It's fun to look at all the pictures at once. The photos say so much about this child: that she is happy; that she stopped wearing jeans after kindergarten; that she would prefer to be shoe-free and sock-less all the time; that she is expressive; that she has a ready smile.  More than anything, these photos remind me that this girl has a big heart and knows her own very strong mind.

I am proudest of those two qualities of hers and do everything, as her mother, to foster, cultivate, and encourage those attributes to grow with her.

This year's photo is particularly poignant for me.  I feel blessed beyond words that we live in this house, a year after our transition. I knew we would continue this important family tradition wherever we landed, but I am deeply grateful that we get to keep taking the photos in this staircase for years to come.

This Valentine's Day is different from others.  My daughter isn't with me this weekend, so her goody bag was waiting for her to open before school on Friday morning. More often than not, Valentine's Day has not been a day of romance for me, but a celebration of love and friendship. It remains the case this year. I am so grateful for the love showered on me by my friends in myriad ways year round.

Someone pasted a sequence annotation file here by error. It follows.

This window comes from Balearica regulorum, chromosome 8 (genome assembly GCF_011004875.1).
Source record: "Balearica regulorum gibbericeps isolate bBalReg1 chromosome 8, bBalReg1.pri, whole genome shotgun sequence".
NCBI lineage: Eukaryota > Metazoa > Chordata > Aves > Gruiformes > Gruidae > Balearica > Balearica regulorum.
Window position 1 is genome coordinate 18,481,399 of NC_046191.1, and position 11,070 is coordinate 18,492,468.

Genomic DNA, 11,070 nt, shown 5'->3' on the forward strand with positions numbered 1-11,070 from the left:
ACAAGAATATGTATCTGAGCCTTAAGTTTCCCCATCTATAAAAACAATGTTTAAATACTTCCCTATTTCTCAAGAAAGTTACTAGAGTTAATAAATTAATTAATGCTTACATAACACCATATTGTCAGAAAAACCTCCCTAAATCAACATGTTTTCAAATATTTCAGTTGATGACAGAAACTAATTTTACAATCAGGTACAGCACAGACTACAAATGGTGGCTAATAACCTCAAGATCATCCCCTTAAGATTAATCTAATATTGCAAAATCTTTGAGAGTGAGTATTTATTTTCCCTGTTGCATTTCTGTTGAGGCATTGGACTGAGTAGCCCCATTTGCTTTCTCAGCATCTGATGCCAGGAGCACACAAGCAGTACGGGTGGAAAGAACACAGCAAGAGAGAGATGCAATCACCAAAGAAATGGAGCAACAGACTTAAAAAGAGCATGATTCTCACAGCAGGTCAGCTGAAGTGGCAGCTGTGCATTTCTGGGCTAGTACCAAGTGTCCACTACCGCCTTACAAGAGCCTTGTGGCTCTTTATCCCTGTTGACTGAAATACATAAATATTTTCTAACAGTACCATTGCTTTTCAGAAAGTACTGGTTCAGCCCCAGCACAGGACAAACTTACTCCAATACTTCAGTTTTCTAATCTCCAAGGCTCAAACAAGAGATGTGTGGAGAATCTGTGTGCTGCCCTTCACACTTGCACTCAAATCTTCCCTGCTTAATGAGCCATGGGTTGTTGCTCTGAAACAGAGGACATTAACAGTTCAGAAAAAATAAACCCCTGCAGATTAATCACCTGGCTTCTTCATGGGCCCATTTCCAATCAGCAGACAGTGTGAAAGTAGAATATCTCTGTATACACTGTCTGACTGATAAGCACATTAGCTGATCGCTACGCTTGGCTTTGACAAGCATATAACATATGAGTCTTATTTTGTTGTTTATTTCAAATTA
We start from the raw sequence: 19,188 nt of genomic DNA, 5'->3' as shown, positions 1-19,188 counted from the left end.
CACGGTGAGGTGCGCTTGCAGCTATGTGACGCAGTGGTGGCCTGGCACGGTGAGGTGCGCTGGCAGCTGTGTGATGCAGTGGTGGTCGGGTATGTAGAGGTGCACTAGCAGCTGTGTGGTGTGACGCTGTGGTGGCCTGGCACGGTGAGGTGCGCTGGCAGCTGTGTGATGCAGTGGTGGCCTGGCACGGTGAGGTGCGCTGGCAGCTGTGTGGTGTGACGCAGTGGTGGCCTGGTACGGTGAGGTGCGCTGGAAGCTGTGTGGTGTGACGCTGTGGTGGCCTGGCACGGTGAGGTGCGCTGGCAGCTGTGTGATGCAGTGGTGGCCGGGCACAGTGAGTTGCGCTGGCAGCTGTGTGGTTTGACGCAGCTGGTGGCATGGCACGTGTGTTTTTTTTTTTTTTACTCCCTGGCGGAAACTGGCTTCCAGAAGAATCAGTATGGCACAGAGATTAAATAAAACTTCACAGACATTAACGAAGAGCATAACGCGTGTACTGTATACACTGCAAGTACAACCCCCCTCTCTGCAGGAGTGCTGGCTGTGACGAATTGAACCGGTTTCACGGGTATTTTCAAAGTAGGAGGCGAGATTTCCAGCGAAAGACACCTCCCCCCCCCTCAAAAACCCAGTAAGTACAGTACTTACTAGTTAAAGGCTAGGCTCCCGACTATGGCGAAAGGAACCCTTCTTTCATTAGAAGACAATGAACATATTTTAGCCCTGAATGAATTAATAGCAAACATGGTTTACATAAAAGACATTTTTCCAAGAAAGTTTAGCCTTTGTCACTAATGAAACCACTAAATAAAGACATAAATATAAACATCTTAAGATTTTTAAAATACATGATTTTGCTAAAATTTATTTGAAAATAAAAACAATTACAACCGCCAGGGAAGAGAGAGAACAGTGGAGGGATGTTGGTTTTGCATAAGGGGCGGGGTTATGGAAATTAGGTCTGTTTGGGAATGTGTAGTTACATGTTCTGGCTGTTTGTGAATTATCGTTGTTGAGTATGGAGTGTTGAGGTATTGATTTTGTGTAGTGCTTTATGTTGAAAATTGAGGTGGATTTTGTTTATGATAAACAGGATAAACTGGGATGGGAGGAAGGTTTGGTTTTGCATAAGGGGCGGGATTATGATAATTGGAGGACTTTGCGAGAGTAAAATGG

Thursday, February 11, 2016

Author Meet-and-Greet: Ruta Sepetys

Three years ago, I listened to a haunting, beautifully written story about a little known tragedy during World War II.  The book was Between Shades of Gray by Ruta Sepetys.  After finishing it, I hand wrote her a letter of appreciation, and she wrote back!

In my letter I shared that I felt I had a story to write, but didn't know what it was, and that I would keep reading and being inspired and writing until the story came to me.

Tonight at a local library event, I had the pleasure of introducing myself and my daughter to Ruta. I said, "I hand wrote you a letter..." and she said, "And I wrote you back!"

I told her that what she had written to me had meant so much, "It will be wonderful to read your work one day."

I love these author meet-and-greets. I love including my daughter. I love envisioning myself in a similar situation.

Ruta gave interesting background on her newest book Salt of the Sea and discussed her research process.

At one point she looked at her writing friend and said, "Some days writing sucks, doesn't it?" I laughed out loud and watched as a writing friend who sat in the row ahead of us wrote it in his journal.

What a comfort to know that this writing life is hard for even the published authors!

Someone asked if I'd like our photo taken with Ruta and I handed my phone to a woman on the library staff. I was touched when Ruta said, "Will you take one with my phone?" We discussed my plan to publish under my maiden name. "We'll be close to each other on the shelves!" Ruta enthused.